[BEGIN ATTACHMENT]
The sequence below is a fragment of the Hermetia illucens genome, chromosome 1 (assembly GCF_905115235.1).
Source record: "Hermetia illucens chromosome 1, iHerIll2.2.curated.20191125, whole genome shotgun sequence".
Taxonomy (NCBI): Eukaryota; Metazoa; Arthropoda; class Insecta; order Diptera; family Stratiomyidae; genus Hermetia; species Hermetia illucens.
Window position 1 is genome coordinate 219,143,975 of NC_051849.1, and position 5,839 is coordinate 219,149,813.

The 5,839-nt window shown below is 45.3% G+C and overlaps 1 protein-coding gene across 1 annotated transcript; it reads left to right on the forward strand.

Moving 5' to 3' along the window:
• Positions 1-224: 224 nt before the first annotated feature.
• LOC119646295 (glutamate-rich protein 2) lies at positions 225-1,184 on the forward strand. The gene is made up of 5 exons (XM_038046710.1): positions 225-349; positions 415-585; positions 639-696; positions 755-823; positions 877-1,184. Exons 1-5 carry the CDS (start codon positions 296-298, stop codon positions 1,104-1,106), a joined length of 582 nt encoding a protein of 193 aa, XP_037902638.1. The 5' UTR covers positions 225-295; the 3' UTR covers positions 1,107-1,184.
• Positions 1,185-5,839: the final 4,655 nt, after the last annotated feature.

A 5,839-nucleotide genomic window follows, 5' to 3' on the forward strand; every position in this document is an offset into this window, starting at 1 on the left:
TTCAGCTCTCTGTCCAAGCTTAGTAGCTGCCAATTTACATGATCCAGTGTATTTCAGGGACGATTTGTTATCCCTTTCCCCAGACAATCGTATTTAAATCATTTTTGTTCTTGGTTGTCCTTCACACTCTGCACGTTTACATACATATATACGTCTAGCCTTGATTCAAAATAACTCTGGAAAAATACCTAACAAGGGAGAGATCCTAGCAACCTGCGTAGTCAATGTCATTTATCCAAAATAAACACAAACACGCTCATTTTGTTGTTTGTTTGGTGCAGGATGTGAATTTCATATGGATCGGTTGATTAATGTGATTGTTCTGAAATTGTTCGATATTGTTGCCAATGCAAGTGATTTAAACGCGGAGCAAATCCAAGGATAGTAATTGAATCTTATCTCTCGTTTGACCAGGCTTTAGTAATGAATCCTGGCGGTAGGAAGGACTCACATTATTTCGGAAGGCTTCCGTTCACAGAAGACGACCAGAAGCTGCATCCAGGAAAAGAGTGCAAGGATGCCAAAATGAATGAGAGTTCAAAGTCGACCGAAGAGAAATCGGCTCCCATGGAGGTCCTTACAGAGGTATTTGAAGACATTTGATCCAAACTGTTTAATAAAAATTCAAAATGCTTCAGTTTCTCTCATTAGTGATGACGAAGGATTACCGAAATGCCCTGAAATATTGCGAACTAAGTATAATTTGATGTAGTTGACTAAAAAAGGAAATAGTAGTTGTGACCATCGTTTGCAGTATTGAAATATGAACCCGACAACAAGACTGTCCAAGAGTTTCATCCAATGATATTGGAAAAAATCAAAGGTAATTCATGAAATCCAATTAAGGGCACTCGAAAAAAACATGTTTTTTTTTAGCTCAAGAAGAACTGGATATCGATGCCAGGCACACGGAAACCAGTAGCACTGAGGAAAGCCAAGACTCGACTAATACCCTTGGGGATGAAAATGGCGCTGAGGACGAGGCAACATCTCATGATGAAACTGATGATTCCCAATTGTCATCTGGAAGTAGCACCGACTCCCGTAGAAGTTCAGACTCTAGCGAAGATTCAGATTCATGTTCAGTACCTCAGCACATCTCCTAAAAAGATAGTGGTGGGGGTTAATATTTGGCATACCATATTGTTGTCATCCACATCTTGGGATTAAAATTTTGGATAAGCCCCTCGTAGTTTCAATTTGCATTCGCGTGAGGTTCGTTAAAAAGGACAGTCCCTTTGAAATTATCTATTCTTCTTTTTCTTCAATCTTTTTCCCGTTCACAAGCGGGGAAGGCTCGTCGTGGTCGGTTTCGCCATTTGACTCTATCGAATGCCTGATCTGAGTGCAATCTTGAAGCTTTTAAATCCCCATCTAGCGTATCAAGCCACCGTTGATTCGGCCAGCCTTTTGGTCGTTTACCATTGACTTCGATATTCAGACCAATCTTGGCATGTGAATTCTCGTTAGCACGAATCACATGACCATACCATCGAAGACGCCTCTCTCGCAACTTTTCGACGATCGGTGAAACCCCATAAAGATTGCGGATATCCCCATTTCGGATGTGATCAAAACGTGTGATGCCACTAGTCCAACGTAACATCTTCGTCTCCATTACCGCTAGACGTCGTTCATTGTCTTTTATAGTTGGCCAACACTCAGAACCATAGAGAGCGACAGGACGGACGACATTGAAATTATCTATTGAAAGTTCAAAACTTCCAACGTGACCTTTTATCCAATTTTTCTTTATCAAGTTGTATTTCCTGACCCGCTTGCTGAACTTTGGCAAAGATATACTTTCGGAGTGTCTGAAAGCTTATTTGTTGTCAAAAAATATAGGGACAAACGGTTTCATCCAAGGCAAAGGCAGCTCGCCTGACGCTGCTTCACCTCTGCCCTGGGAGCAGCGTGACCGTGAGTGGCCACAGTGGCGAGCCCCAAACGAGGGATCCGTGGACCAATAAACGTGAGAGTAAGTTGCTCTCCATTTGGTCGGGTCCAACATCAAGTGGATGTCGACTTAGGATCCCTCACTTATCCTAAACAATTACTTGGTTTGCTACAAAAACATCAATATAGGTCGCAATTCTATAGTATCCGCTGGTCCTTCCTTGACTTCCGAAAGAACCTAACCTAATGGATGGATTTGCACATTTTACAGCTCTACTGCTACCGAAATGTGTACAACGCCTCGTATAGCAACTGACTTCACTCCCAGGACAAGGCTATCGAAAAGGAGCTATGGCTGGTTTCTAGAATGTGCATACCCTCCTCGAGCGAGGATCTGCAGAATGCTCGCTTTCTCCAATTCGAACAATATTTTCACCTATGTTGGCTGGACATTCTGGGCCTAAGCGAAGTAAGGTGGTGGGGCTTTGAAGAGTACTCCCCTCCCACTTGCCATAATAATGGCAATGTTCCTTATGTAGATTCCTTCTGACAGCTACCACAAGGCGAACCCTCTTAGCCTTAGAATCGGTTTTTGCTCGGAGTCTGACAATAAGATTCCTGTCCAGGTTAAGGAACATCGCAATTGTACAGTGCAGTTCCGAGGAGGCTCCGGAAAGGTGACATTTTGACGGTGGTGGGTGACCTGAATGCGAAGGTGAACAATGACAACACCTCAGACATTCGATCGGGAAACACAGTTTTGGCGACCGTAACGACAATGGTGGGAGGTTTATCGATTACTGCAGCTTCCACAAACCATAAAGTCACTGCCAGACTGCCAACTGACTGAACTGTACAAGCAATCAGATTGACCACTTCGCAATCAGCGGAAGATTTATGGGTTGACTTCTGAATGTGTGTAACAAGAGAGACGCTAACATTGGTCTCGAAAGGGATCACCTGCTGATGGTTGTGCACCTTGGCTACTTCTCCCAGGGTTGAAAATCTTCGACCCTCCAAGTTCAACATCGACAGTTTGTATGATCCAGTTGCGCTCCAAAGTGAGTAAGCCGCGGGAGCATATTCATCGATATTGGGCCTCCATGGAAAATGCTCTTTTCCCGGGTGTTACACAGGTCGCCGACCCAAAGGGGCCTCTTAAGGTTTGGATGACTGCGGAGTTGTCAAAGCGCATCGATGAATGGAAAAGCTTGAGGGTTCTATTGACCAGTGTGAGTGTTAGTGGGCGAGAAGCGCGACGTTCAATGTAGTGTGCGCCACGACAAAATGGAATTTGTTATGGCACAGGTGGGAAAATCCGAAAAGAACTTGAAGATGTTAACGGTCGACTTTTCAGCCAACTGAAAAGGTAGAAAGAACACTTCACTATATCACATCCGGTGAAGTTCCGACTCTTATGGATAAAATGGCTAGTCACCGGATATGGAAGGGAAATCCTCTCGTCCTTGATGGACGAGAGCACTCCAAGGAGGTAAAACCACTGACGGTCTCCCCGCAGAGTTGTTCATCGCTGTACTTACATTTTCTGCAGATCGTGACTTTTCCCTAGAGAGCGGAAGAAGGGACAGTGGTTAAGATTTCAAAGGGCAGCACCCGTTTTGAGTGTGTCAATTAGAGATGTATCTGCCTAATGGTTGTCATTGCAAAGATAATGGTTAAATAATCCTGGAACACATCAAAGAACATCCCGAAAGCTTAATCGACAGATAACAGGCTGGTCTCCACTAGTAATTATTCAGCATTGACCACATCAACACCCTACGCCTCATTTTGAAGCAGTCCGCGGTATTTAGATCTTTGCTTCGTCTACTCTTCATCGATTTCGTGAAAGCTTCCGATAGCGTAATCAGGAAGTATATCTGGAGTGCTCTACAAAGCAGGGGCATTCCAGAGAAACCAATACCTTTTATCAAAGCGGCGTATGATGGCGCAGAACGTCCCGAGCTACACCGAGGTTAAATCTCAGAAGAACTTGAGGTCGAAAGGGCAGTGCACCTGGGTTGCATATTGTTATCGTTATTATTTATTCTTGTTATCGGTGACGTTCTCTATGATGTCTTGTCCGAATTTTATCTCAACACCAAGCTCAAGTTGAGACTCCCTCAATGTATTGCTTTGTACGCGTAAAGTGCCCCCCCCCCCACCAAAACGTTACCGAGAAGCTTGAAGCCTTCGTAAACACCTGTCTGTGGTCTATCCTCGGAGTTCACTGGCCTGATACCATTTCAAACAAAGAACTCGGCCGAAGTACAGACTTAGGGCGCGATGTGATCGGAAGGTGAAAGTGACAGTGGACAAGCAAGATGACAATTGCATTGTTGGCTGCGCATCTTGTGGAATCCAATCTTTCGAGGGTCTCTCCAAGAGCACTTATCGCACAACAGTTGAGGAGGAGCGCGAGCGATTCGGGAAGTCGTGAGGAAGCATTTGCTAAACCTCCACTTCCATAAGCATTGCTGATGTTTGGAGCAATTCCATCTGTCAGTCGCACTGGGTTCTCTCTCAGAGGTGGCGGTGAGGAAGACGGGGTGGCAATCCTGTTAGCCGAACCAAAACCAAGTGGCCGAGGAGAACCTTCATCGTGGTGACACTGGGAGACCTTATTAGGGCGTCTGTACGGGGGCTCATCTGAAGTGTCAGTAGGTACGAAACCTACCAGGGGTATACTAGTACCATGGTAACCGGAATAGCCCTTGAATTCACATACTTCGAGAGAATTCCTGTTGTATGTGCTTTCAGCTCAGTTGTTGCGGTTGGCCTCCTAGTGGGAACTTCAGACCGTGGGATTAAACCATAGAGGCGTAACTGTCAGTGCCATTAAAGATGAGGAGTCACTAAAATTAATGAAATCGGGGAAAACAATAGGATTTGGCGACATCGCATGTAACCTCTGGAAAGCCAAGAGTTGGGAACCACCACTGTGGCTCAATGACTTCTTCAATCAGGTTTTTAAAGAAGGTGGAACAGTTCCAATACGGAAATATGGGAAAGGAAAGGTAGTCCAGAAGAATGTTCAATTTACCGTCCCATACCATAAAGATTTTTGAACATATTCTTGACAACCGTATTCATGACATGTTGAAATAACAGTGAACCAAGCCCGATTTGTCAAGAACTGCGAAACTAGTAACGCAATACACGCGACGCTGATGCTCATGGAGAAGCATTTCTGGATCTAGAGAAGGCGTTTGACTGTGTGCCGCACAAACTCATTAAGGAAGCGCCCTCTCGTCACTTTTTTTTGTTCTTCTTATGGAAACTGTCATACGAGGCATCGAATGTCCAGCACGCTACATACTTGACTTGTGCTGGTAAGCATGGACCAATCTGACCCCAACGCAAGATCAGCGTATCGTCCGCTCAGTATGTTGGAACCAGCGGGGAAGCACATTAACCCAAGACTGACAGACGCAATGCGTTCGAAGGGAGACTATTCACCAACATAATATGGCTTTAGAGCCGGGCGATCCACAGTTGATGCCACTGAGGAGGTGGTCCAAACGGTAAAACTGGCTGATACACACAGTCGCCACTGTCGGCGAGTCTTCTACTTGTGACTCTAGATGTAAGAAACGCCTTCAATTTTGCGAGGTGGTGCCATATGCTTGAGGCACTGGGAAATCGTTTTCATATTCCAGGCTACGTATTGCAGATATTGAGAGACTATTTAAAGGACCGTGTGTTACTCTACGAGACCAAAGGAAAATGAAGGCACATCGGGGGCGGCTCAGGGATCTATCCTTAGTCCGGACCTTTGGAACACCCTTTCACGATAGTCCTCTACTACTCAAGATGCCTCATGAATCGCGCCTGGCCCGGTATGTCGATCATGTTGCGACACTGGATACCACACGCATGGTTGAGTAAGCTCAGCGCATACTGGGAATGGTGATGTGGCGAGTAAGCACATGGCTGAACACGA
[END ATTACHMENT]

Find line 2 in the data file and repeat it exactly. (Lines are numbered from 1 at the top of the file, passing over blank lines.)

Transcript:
Source record: "Hermetia illucens chromosome 1, iHerIll2.2.curated.20191125, whole genome shotgun sequence".